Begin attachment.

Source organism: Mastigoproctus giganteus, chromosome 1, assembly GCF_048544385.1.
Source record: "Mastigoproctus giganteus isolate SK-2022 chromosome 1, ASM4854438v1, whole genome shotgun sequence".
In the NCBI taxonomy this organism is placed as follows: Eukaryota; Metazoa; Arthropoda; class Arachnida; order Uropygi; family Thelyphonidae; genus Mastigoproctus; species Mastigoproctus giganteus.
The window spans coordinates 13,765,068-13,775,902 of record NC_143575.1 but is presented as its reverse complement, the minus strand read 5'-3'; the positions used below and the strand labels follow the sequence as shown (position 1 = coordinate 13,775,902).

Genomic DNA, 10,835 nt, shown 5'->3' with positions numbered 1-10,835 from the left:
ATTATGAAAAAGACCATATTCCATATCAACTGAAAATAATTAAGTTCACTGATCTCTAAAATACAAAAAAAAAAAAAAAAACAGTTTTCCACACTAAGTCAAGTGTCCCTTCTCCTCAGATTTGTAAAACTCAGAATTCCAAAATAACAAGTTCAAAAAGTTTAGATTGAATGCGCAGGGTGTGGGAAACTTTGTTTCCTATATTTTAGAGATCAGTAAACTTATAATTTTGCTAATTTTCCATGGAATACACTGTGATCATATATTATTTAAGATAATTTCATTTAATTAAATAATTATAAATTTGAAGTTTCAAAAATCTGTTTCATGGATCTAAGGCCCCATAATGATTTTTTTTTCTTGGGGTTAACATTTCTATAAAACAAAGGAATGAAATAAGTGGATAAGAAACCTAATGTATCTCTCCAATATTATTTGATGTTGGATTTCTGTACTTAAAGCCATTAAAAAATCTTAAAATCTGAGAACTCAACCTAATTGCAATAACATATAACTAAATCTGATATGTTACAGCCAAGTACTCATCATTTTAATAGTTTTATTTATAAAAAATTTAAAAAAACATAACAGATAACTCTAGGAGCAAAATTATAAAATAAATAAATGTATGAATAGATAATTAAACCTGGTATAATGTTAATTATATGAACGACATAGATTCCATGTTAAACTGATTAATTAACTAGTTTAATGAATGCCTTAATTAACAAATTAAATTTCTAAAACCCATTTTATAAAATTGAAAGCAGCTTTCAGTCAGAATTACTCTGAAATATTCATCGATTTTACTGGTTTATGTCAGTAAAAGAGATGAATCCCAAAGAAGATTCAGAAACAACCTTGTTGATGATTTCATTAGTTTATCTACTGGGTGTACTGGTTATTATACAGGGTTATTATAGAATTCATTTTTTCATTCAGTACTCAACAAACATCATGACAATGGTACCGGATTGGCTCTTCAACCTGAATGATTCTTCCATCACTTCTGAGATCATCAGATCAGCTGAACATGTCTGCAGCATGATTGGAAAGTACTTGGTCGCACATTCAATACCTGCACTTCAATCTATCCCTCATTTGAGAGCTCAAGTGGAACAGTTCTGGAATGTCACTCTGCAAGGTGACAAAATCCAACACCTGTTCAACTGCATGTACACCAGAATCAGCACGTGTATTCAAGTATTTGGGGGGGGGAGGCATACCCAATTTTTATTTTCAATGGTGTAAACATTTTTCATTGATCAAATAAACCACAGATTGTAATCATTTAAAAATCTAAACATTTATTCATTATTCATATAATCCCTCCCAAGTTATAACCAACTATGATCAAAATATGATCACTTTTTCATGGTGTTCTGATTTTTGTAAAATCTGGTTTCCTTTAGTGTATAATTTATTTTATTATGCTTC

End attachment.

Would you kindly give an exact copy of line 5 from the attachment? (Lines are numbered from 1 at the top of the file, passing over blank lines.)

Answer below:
Genomic DNA, 10,835 nt, shown 5'->3' with positions numbered 1-10,835 from the left: